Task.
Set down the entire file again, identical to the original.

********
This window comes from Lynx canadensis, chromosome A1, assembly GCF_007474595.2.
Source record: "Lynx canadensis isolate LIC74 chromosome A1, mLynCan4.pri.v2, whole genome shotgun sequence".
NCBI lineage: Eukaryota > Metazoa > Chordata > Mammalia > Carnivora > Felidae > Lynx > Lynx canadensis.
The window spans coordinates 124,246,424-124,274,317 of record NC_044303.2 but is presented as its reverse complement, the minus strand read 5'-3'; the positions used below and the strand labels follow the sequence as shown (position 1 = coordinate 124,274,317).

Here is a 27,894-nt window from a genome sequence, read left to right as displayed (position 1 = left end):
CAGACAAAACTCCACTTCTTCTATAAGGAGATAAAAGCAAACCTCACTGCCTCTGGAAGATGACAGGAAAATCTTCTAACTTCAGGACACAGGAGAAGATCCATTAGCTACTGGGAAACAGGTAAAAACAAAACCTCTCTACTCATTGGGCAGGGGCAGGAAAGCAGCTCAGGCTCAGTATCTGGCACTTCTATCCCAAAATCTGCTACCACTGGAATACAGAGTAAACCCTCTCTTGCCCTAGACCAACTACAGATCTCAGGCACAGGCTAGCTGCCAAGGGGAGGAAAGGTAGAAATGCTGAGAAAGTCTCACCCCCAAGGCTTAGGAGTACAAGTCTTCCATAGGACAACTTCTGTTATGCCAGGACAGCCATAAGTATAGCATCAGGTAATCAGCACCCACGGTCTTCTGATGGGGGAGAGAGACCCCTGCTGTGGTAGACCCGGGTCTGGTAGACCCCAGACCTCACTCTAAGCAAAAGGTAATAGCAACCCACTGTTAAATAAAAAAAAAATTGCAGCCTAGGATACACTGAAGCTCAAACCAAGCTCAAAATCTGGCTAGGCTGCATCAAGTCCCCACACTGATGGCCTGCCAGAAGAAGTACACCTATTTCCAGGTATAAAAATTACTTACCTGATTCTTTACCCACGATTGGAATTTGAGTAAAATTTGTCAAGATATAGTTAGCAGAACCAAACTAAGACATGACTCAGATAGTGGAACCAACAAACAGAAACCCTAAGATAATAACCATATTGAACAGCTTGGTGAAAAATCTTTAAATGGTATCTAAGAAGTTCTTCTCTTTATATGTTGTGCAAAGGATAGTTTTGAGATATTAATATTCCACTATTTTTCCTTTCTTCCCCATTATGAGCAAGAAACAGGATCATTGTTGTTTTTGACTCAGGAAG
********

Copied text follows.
This window comes from Lynx canadensis, chromosome A1, assembly GCF_007474595.2.
Source record: "Lynx canadensis isolate LIC74 chromosome A1, mLynCan4.pri.v2, whole genome shotgun sequence".
NCBI lineage: Eukaryota > Metazoa > Chordata > Mammalia > Carnivora > Felidae > Lynx > Lynx canadensis.
The window spans coordinates 124,246,424-124,274,317 of record NC_044303.2 but is presented as its reverse complement, the minus strand read 5'-3'; the positions used below and the strand labels follow the sequence as shown (position 1 = coordinate 124,274,317).

Here is a 27,894-nt window from a genome sequence, read left to right as displayed (position 1 = left end):
CAGACAAAACTCCACTTCTTCTATAAGGAGATAAAAGCAAACCTCACTGCCTCTGGAAGATGACAGGAAAATCTTCTAACTTCAGGACACAGGAGAAGATCCATTAGCTACTGGGAAACAGGTAAAAACAAAACCTCTCTACTCATTGGGCAGGGGCAGGAAAGCAGCTCAGGCTCAGTATCTGGCACTTCTATCCCAAAATCTGCTACCACTGGAATACAGAGTAAACCCTCTCTTGCCCTAGACCAACTACAGATCTCAGGCACAGGCTAGCTGCCAAGGGGAGGAAAGGTAGAAATGCTGAGAAAGTCTCACCCCCAAGGCTTAGGAGTACAAGTCTTCCATAGGACAACTTCTGTTATGCCAGGACAGCCATAAGTATAGCATCAGGTAATCAGCACCCACGGTCTTCTGATGGGGGAGAGAGACCCCTGCTGTGGTAGACCCGGGTCTGGTAGACCCCAGACCTCACTCTAAGCAAAAGGTAATAGCAACCCACTGTTAAATAAAAAAAAAATTGCAGCCTAGGATACACTGAAGCTCAAACCAAGCTCAAAATCTGGCTAGGCTGCATCAAGTCCCCACACTGATGGCCTGCCAGAAGAAGTACACCTATTTCCAGGTATAAAAATTACTTACCTGATTCTTTACCCACGATTGGAATTTGAGTAAAATTTGTCAAGATATAGTTAGCAGAACCAAACTAAGACATGACTCAGATAGTGGAACCAACAAACAGAAACCCTAAGATAATAACCATATTGAACAGCTTGGTGAAAAATCTTTAAATGGTATCTAAGAAGTTCTTCTCTTTATATGTTGTGCAAAGGATAGTTTTGAGATATTAATATTCCACTATTTTTCCTTTCTTCCCCATTATGAGCAAGAAACAGGATCATTGTTGTTTTTGACTCAGGAAG